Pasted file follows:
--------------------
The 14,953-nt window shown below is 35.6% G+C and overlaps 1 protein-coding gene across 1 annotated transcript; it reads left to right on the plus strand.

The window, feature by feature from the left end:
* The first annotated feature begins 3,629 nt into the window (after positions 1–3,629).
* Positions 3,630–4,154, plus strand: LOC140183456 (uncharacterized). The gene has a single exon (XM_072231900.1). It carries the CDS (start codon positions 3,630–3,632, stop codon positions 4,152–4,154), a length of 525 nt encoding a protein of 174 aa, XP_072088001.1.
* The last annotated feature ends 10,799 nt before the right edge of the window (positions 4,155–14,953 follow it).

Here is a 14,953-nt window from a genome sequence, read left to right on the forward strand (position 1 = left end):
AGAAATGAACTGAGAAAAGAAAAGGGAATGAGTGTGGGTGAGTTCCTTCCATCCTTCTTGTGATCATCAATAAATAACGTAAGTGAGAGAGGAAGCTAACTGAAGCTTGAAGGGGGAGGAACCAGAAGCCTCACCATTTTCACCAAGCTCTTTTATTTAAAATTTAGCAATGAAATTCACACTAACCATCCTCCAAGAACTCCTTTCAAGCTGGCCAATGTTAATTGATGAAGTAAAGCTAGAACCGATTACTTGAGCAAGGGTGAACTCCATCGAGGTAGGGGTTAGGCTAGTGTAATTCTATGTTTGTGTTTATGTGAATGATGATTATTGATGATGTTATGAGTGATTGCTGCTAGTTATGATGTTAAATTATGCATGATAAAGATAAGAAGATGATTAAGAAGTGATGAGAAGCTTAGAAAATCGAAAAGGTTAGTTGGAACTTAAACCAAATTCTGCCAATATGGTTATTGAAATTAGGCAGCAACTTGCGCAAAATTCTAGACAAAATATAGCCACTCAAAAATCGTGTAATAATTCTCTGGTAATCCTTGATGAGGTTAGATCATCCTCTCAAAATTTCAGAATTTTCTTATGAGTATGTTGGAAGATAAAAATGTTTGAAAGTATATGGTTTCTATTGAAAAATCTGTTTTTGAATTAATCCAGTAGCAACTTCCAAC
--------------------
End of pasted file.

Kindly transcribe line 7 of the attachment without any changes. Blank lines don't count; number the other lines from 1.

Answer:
AGAAATGAACTGAGAAAAGAAAAGGGAATGAGTGTGGGTGAGTTCCTTCCATCCTTCTTGTGATCATCAATAAATAACGTAAGTGAGAGAGGAAGCTAACTGAAGCTTGAAGGGGGAGGAACCAGAAGCCTCACCATTTTCACCAAGCTCTTTTATTTAAAATTTAGCAATGAAATTCACACTAACCATCCTCCAAGAACTCCTTTCAAGCTGGCCAATGTTAATTGATGAAGTAAAGCTAGAACCGATTACTTGAGCAAGGGTGAACTCCATCGAGGTAGGGGTTAGGCTAGTGTAATTCTATGTTTGTGTTTATGTGAATGATGATTATTGATGATGTTATGAGTGATTGCTGCTAGTTATGATGTTAAATTATGCATGATAAAGATAAGAAGATGATTAAGAAGTGATGAGAAGCTTAGAAAATCGAAAAGGTTAGTTGGAACTTAAACCAAATTCTGCCAATATGGTTATTGAAATTAGGCAGCAACTTGCGCAAAATTCTAGACAAAATATAGCCACTCAAAAATCGTGTAATAATTCTCTGGTAATCCTTGATGAGGTTAGATCATCCTCTCAAAATTTCAGAATTTTCTTATGAGTATGTTGGAAGATAAAAATGTTTGAAAGTATATGGTTTCTATTGAAAAATCTGTTTTTGAATTAATCCAGTAGCAACTTCCAAC